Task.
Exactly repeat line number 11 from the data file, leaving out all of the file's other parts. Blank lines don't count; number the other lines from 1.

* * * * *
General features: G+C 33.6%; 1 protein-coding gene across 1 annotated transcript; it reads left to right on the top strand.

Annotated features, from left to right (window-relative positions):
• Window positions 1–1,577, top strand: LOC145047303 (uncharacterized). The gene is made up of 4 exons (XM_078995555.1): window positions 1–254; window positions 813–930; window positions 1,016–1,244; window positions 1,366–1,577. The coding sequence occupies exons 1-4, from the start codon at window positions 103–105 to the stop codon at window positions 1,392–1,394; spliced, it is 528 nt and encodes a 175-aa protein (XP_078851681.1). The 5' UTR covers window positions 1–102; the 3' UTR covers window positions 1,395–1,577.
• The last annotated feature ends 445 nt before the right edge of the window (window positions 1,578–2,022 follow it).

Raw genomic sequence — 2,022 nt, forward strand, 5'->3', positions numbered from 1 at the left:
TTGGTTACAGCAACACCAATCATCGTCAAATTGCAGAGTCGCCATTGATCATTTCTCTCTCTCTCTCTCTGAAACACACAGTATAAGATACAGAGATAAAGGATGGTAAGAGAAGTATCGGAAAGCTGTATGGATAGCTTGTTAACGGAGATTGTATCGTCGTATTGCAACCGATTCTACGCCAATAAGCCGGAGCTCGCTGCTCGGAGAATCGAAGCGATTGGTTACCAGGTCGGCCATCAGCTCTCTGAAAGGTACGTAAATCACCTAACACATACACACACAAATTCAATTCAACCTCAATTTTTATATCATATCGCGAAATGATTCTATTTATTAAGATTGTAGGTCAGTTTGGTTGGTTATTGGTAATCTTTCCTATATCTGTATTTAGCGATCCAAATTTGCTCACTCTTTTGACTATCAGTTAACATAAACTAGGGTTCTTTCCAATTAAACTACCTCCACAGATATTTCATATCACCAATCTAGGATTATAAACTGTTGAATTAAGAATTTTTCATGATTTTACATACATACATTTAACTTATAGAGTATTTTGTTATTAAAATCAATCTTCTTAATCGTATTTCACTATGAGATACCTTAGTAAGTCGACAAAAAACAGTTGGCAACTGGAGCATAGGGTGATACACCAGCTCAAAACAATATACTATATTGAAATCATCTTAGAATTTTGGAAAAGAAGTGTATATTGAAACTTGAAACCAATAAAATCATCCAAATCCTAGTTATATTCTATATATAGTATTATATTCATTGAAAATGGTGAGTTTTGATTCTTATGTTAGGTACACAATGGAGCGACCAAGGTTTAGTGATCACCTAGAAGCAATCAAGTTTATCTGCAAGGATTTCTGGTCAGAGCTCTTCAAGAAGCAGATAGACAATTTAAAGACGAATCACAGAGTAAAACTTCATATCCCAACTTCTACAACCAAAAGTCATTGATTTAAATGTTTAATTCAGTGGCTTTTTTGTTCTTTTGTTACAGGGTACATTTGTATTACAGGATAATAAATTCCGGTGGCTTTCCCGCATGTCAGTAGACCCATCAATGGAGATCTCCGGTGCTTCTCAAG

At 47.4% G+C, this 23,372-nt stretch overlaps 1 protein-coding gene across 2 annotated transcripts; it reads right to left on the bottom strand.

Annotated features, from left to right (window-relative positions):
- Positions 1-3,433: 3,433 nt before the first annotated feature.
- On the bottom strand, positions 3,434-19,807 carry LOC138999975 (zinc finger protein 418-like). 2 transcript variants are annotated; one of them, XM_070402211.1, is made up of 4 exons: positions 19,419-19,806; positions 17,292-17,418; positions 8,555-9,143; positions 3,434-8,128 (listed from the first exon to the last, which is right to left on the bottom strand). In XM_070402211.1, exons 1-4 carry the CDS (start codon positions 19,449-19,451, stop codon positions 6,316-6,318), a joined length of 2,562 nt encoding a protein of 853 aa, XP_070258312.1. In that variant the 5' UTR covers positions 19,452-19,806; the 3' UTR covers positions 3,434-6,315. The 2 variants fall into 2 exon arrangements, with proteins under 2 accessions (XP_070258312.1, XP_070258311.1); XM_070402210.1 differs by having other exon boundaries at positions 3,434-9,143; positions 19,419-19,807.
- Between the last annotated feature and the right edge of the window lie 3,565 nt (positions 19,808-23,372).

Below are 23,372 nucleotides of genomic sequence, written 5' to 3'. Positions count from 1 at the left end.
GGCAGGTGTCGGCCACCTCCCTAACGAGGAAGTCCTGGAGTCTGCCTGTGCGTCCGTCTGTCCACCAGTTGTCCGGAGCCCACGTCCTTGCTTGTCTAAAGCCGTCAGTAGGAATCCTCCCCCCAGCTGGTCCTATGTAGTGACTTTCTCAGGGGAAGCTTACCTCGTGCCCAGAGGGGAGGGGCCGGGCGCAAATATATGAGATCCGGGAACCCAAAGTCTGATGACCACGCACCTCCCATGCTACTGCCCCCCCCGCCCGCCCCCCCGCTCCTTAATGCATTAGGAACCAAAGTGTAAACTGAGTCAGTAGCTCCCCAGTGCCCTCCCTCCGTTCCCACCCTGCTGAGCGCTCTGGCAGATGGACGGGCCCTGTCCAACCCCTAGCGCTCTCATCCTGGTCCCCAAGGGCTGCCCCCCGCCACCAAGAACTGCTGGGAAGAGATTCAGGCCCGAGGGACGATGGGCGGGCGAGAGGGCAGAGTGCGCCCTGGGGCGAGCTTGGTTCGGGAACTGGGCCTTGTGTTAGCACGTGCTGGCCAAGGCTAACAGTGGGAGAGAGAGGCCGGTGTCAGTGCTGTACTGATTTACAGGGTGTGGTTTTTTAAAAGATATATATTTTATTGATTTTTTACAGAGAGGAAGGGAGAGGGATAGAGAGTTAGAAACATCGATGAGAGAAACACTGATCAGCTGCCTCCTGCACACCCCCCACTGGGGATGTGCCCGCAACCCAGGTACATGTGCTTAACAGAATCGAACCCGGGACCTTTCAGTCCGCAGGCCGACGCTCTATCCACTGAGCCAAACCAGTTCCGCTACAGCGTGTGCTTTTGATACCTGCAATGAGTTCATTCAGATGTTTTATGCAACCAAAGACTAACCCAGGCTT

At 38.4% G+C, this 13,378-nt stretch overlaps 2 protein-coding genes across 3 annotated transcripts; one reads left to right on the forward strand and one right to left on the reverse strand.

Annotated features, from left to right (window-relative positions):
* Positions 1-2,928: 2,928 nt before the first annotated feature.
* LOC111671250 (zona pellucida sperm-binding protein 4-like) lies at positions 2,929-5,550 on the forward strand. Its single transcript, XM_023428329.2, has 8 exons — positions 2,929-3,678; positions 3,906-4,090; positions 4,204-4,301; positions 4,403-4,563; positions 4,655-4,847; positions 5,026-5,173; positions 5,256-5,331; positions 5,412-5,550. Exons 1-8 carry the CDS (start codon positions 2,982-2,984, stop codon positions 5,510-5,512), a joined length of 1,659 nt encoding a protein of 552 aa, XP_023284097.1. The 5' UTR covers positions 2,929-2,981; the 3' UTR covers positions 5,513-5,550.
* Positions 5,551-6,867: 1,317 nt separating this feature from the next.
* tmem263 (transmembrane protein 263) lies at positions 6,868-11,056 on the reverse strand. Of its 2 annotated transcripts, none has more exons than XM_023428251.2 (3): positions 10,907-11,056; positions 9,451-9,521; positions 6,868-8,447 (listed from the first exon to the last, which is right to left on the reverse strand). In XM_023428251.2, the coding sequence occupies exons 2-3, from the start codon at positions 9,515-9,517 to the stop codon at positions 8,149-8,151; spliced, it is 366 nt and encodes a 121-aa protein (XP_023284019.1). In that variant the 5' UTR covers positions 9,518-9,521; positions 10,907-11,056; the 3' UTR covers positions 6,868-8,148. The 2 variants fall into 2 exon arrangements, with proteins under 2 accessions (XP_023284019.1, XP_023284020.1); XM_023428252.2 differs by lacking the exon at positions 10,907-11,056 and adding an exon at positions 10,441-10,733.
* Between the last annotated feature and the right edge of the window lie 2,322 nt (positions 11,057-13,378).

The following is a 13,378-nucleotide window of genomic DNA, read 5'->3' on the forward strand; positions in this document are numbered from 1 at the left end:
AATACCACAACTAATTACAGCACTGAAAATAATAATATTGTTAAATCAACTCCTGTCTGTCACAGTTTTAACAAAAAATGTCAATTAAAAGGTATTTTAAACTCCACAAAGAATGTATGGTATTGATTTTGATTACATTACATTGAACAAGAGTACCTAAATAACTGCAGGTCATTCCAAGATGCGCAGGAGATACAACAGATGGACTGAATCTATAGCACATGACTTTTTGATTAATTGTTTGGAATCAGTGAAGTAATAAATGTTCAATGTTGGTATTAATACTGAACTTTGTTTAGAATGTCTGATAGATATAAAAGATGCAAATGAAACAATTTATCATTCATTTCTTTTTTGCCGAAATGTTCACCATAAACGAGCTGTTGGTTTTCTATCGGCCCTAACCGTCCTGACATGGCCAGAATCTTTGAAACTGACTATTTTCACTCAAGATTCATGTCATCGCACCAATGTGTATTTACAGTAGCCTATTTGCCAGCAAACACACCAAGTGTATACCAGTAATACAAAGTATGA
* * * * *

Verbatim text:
- Between the last annotated feature and the right edge of the window lie 3,565 nt (positions 19,808-23,372).